The personal journal of author and photographer Jason Pettus

Ask An Editor: What's the difference between 'media' and 'the media?'

In which a professional book editor explains to ESL students the difference between a group of mediums and the journalism industry, despite both being called the same word

#english #language #grammar #spelling #lesson #teach #advice #idiom #history

I was blessed to receive my COVID vaccination earlier in 2021 than many others, thanks to a selfless act by a friend; so to pay them back karmically, I'm doing volunteer work in English editing in various places all over the internet this year. One place is the subreddit English Learning, in which befuddled ESL students around the world post questions that no one else can seem to answer for them, many involving odd phrases, idioms, and other bizarre corners of English grammar and usage. I find many of them so interesting, I decided to start reposting them here to my blog. Note, however, that many other people usually reply to these questions as well, and that I'm only sharing my own answer since I have no one else's permission to do so. See my main index page for the full list.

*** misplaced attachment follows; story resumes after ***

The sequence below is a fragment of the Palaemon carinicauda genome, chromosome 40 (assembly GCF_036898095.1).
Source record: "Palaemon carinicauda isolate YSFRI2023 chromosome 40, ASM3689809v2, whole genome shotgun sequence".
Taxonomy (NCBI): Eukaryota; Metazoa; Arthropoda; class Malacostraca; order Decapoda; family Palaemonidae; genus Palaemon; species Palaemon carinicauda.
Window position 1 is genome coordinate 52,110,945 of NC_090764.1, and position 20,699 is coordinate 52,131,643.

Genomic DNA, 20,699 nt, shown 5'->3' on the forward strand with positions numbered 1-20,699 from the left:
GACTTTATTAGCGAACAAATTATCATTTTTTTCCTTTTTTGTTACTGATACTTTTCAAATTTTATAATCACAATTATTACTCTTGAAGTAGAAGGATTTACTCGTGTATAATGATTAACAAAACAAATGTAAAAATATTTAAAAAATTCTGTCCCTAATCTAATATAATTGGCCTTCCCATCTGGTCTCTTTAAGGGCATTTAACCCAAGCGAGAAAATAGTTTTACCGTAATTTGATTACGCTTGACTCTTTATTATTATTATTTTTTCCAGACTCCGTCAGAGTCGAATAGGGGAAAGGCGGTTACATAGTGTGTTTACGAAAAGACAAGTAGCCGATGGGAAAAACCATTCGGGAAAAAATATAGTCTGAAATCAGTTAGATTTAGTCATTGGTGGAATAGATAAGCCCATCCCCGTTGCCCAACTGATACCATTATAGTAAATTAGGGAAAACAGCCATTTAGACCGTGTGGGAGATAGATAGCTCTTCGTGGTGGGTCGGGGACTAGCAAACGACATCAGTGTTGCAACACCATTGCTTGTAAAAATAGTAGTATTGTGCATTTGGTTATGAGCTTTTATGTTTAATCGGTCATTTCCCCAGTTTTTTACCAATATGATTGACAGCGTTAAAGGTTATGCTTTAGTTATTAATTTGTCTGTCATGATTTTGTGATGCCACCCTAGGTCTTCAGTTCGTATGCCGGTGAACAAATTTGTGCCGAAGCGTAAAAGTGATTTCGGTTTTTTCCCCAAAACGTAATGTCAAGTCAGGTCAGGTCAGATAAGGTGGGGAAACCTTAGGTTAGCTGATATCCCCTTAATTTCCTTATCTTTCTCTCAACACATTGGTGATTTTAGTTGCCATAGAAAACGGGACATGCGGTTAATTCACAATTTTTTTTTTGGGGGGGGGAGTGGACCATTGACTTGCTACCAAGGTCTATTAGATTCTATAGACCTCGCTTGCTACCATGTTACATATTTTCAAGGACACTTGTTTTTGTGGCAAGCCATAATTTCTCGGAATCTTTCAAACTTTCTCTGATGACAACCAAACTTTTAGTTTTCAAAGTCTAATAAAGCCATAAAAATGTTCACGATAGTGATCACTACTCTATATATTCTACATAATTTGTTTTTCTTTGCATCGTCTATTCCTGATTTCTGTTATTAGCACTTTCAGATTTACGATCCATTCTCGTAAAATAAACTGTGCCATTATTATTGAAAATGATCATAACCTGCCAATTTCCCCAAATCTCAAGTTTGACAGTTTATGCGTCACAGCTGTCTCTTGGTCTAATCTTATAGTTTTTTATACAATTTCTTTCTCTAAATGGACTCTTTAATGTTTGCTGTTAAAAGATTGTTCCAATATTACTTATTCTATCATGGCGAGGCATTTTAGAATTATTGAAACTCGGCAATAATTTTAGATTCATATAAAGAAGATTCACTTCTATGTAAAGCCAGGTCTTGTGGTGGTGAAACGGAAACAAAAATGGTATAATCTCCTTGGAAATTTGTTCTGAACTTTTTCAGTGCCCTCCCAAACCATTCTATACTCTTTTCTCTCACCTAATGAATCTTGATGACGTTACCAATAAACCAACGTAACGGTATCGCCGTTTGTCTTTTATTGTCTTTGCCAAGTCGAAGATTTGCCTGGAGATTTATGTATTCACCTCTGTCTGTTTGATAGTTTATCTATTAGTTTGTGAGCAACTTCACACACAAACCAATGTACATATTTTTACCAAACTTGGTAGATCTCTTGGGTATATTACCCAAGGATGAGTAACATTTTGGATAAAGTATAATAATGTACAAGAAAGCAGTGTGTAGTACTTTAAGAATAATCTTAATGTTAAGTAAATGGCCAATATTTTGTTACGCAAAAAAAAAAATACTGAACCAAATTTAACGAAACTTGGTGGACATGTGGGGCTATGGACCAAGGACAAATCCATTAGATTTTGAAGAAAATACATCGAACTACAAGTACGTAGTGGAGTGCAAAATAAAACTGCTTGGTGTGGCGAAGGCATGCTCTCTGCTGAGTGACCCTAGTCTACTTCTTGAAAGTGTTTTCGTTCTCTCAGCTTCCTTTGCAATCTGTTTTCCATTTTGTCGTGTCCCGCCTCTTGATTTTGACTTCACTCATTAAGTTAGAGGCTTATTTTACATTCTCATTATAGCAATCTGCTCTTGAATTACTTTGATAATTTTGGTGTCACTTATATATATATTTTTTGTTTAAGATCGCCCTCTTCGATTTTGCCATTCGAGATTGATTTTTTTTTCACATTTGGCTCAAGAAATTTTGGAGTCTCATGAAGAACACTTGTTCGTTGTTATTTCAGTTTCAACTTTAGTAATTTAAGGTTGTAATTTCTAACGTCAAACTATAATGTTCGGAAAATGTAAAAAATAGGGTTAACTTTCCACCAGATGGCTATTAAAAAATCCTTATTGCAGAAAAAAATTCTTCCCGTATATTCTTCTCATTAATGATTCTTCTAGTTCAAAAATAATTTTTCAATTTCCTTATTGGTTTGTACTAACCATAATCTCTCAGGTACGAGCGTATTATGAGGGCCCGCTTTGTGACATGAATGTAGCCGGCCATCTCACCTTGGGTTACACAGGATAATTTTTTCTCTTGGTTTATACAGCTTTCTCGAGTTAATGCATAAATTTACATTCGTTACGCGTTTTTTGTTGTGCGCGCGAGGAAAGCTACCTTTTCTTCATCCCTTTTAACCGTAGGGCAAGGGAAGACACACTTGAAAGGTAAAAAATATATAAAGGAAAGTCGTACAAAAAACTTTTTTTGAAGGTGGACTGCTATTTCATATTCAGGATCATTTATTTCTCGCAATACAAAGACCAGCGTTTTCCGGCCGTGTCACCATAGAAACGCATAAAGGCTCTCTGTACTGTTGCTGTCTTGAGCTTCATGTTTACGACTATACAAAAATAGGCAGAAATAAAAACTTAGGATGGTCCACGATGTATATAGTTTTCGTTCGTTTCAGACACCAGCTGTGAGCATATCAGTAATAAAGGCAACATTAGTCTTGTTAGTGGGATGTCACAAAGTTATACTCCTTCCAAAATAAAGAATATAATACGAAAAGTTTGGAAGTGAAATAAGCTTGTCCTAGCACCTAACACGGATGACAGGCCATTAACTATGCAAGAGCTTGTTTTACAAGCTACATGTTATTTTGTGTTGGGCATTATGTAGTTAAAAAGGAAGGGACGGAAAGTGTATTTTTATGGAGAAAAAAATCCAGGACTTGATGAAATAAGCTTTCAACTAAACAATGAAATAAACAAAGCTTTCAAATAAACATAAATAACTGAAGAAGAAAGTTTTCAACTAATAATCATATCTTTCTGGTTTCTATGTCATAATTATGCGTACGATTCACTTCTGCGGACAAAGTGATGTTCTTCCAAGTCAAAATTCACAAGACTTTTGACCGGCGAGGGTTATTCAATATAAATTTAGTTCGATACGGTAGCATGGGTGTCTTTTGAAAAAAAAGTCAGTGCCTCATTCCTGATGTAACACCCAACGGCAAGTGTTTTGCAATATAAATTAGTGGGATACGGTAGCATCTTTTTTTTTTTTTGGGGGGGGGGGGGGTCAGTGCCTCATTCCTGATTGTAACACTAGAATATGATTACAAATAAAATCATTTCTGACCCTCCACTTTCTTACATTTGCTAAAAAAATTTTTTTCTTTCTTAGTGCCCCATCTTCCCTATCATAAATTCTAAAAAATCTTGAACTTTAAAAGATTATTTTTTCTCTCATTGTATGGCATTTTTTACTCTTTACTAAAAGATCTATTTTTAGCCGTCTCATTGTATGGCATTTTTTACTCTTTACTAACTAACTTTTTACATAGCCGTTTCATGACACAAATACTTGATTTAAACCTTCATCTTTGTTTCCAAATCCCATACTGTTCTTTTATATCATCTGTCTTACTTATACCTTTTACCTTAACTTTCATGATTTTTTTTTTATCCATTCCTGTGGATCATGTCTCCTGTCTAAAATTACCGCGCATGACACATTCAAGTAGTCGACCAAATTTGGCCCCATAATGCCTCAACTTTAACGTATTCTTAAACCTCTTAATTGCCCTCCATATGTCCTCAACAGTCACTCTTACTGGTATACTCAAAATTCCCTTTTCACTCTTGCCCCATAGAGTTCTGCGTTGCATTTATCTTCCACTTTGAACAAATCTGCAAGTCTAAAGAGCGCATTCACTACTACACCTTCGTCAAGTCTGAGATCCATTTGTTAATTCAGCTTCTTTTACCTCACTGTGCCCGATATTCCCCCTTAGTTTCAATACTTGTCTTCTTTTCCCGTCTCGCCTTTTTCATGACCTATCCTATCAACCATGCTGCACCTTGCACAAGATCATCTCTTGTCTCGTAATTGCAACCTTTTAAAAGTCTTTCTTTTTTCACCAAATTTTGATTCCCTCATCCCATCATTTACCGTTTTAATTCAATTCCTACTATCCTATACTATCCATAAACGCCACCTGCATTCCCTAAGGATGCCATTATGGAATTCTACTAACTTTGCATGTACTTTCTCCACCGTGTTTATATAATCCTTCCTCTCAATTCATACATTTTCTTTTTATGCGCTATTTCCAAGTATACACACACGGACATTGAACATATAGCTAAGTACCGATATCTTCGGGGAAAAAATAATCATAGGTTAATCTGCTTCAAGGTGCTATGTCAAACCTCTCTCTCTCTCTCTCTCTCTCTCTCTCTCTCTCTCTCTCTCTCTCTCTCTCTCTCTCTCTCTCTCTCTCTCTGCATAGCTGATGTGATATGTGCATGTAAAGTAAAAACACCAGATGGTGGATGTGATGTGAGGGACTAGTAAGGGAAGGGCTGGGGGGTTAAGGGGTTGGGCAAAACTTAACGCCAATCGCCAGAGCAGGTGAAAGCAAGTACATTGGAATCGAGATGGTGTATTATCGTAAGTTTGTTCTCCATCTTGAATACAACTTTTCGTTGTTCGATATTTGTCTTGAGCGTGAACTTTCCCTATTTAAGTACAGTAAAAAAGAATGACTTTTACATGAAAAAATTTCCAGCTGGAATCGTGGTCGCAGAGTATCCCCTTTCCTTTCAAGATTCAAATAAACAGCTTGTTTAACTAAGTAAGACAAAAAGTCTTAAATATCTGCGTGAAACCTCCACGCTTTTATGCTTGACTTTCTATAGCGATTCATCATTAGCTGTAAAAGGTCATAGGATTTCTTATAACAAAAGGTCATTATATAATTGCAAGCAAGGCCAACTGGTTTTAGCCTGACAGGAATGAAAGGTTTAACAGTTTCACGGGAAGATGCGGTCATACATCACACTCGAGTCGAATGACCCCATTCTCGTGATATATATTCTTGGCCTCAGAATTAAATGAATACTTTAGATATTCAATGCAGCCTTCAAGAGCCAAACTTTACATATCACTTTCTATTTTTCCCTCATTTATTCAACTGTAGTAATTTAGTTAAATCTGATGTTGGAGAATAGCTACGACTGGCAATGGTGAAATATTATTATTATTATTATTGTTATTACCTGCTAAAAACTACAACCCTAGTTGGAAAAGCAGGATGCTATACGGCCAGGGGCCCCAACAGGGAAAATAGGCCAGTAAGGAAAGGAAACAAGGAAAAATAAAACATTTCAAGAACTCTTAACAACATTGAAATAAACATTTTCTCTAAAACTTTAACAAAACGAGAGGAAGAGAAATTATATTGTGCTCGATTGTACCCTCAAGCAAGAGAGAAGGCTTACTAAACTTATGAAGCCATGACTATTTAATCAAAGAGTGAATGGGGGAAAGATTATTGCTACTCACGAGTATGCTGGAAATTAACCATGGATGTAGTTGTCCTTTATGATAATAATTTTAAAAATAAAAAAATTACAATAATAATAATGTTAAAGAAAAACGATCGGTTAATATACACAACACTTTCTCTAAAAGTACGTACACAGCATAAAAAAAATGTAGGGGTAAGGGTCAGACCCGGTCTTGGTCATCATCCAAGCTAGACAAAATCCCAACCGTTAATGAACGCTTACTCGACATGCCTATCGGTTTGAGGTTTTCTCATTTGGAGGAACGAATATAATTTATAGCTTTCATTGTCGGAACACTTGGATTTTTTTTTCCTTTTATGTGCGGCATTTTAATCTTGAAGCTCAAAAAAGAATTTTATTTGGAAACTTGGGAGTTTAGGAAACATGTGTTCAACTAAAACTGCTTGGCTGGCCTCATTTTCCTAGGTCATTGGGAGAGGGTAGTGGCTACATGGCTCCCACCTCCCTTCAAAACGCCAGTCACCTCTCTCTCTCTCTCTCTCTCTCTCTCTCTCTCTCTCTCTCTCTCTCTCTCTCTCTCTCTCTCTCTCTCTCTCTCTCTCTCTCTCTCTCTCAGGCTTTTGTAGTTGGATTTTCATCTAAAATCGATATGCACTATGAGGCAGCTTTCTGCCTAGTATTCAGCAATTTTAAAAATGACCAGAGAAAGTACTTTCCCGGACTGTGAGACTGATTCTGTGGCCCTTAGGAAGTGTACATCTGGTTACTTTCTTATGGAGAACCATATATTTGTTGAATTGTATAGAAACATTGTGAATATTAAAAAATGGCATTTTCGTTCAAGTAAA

On April 17th, 2021, redditor AkshayHokage asked:

What is that word for mentioning all types of story mediums, be it books, movies, series, anime, whatever? If I use the word 'story' people would just assume it to be a book. I suppose I could say 'media,' but if there isn't much context I would think of the news.

You're correct that this can often be confusing; but also realize that in the US, the specific term “the media” is used to refer to the news, while “media” without the “the” is understood to mean “several types of mediums.” For example:

“Vampire stories come in a variety of media.”

“Vampire stories are unfairly criticized by the media.”

Most Americans would understand that the first sentence means “books, movies, TV shows, anime, video games, etc.,” while the second sentence means “people who review vampire stories usually give them bad reviews.” Context means a lot when you use “media” — the words before it and after it largely defining for the listener what you're talking about.

Who was the first person to collectively call newspapers, magazines and TV programs “the media?” Marshall McLuhan. Of course.

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